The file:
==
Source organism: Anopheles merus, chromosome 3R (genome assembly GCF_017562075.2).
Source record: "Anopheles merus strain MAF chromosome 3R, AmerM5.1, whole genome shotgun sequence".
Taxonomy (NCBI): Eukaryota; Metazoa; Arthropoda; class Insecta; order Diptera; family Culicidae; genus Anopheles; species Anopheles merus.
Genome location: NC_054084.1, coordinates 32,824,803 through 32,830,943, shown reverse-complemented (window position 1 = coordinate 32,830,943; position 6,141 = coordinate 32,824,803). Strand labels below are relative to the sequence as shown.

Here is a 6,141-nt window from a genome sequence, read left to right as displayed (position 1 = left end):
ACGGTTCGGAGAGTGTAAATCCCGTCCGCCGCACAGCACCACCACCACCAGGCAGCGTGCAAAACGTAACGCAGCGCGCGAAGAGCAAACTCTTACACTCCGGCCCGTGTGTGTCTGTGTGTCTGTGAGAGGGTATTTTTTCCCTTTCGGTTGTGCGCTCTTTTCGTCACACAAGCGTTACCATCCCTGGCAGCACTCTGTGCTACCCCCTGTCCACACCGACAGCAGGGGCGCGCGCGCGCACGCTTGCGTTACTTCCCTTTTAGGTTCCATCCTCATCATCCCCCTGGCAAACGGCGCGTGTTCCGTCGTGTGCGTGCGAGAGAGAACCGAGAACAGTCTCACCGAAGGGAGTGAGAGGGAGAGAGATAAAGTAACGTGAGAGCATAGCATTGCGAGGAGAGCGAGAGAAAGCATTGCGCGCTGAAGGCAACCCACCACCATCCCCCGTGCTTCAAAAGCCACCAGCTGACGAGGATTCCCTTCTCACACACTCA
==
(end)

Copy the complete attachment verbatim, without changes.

Source organism: Anopheles merus, chromosome 3R (genome assembly GCF_017562075.2).
Source record: "Anopheles merus strain MAF chromosome 3R, AmerM5.1, whole genome shotgun sequence".
Taxonomy (NCBI): Eukaryota; Metazoa; Arthropoda; class Insecta; order Diptera; family Culicidae; genus Anopheles; species Anopheles merus.
Genome location: NC_054084.1, coordinates 32,824,803 through 32,830,943, shown reverse-complemented (window position 1 = coordinate 32,830,943; position 6,141 = coordinate 32,824,803). Strand labels below are relative to the sequence as shown.

Here is a 6,141-nt window from a genome sequence, read left to right as displayed (position 1 = left end):
ACGGTTCGGAGAGTGTAAATCCCGTCCGCCGCACAGCACCACCACCACCAGGCAGCGTGCAAAACGTAACGCAGCGCGCGAAGAGCAAACTCTTACACTCCGGCCCGTGTGTGTCTGTGTGTCTGTGAGAGGGTATTTTTTCCCTTTCGGTTGTGCGCTCTTTTCGTCACACAAGCGTTACCATCCCTGGCAGCACTCTGTGCTACCCCCTGTCCACACCGACAGCAGGGGCGCGCGCGCGCACGCTTGCGTTACTTCCCTTTTAGGTTCCATCCTCATCATCCCCCTGGCAAACGGCGCGTGTTCCGTCGTGTGCGTGCGAGAGAGAACCGAGAACAGTCTCACCGAAGGGAGTGAGAGGGAGAGAGATAAAGTAACGTGAGAGCATAGCATTGCGAGGAGAGCGAGAGAAAGCATTGCGCGCTGAAGGCAACCCACCACCATCCCCCGTGCTTCAAAAGCCACCAGCTGACGAGGATTCCCTTCTCACACACTCA